Corine Sombrun, from shamanic trance to science

The pandemic forces us, our meeting is virtual. Corine Sombrun is counted on the simplicity that provides the strength of an experience in the depths of being. It is the pain of losing a loved one to cancer that drives her to “A bigger world”movie title which narrates your unique itinerary, much bigger than you could have imagined. Twenty years go by in which doubt and difficulty coexist with the passion to live this incredible adventure, at the center of its potential.

A course in which he returns in The diagonal of joy which has just been released by Albin Michel. From page to page, he takes us down paths no European has ever taken before, while offering another relationship with the living.

Wolf spirit

It was in 2001 that she began her journey in Mongolia, where the young ethnomusicologist produced a report for the BBC World Service. When watching a shamanic ceremony, the sound of the drum puts him into a trance: he then completely loses control of his movements. The spirit of a wolf said, “Penetrate her” spontaneously. It has the sensation of transforming into a wolf, of having claws, an animal snout. The shaman Balgir, who presides over the ceremony, recognizes in it “The shamanic spark” and the press to develop his gift with a tsaatan shaman, Enkhetuya, “To suffer less” the grief he’s going through. She accepts.

For eight years, the apprentice shaman divides his time between Mongolia, on the border of Siberia and Europe. Particularly demanding training at the end of which she becomes the first Westerner to achieve the status ofudgan – term that designates the women who received the gift and the initiation in the Mongolian shamanic traditions.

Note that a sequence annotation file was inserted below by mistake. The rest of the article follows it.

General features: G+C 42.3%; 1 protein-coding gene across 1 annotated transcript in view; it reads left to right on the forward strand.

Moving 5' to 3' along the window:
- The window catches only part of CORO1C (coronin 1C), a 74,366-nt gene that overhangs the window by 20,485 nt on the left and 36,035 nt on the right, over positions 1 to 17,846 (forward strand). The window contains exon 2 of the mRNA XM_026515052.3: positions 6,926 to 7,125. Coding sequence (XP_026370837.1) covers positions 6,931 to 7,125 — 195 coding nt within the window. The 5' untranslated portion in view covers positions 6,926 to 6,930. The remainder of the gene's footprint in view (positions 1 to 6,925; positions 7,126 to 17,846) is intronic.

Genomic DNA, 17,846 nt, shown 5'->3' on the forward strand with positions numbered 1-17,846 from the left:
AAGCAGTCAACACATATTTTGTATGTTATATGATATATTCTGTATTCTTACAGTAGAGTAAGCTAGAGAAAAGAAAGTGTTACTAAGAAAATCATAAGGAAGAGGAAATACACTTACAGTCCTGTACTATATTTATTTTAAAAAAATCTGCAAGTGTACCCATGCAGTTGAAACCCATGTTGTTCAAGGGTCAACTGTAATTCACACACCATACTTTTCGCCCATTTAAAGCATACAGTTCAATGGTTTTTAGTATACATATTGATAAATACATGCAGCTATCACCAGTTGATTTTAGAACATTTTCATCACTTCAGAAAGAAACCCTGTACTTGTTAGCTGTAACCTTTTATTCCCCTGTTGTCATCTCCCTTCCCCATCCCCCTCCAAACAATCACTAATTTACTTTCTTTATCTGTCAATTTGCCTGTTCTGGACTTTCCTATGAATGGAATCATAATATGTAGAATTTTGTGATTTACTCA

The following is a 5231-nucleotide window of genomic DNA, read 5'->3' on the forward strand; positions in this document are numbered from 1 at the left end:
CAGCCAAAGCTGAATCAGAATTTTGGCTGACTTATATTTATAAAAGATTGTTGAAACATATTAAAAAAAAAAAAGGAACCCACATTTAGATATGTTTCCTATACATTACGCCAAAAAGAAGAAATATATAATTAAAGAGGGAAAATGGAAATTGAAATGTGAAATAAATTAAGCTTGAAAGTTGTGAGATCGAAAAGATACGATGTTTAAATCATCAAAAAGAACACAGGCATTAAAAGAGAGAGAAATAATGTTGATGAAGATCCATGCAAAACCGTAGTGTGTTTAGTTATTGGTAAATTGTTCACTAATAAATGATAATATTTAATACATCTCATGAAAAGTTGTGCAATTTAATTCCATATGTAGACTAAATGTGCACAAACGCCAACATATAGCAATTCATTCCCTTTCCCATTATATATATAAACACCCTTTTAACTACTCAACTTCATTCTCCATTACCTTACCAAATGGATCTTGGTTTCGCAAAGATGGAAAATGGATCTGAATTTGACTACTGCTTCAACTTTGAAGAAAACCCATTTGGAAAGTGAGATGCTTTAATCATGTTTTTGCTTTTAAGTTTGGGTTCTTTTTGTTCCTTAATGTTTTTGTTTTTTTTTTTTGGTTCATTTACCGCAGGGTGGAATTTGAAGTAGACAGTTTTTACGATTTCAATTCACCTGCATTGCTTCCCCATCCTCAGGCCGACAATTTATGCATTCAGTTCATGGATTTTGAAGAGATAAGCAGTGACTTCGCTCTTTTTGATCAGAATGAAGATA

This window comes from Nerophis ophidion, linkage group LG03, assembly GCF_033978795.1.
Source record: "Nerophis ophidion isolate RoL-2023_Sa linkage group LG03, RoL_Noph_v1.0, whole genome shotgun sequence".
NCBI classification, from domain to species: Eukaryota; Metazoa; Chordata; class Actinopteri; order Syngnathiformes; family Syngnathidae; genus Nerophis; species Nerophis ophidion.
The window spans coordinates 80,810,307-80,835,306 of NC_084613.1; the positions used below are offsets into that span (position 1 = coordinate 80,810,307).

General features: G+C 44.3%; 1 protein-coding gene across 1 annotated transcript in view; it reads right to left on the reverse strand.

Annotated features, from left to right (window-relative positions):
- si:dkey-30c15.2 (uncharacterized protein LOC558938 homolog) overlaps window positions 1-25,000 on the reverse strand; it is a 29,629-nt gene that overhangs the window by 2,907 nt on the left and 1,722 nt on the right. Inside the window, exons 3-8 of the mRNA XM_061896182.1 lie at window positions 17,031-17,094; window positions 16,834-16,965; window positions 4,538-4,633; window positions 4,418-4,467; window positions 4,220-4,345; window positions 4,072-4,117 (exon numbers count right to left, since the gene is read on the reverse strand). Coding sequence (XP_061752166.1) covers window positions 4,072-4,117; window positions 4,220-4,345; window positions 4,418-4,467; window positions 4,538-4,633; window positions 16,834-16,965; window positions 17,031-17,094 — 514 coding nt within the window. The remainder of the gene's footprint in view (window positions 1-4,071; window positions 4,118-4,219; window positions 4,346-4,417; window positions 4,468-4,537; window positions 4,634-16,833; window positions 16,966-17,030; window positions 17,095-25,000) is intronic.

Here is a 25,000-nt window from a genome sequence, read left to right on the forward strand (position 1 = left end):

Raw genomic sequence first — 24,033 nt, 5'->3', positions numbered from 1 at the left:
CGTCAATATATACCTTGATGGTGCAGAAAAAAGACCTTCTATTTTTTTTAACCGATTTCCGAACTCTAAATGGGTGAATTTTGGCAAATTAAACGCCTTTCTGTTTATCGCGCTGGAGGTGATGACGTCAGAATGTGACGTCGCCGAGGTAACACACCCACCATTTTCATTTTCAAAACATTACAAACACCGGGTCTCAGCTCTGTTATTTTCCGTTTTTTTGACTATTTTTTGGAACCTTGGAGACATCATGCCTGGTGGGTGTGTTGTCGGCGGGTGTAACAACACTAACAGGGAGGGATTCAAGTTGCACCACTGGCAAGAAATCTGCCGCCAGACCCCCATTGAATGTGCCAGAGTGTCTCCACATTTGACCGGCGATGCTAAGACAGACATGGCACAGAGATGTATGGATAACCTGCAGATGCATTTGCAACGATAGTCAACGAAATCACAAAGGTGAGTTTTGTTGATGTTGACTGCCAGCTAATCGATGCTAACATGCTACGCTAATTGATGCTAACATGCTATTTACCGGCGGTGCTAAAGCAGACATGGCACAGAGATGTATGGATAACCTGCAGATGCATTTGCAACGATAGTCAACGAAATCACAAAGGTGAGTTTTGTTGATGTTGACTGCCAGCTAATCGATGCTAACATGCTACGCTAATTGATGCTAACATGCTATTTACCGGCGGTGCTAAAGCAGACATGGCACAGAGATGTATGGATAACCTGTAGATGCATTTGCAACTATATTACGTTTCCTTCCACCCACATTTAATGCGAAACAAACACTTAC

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Very quickly, you become aware of certain characteristics of the trance. “I could come out of this state at any time, it was stronger, I barely felt the pain”. These experiences may have destabilized you. But the young woman, convinced “Don’t be crazy”, he decides to give himself the means to understand what is going on in his brain.

Self-induced trance

If the reluctance of scientists delays your project, their stubbornness ends up paying off. In 2006, Dr. Pierre Etevenon, Inserm’s Honorary Director of Research, agreed to collaborate with her. He put her in contact with neuropsychiatrist Pierre-Flor Henry, from Alberta Hospital in Edmonton, Canada, who established a research protocol with her. Ten years later, they will finally be able to present their results in a scientific journal. According to these data, trance alters the working circuits of the brain.

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Myrtle Frost

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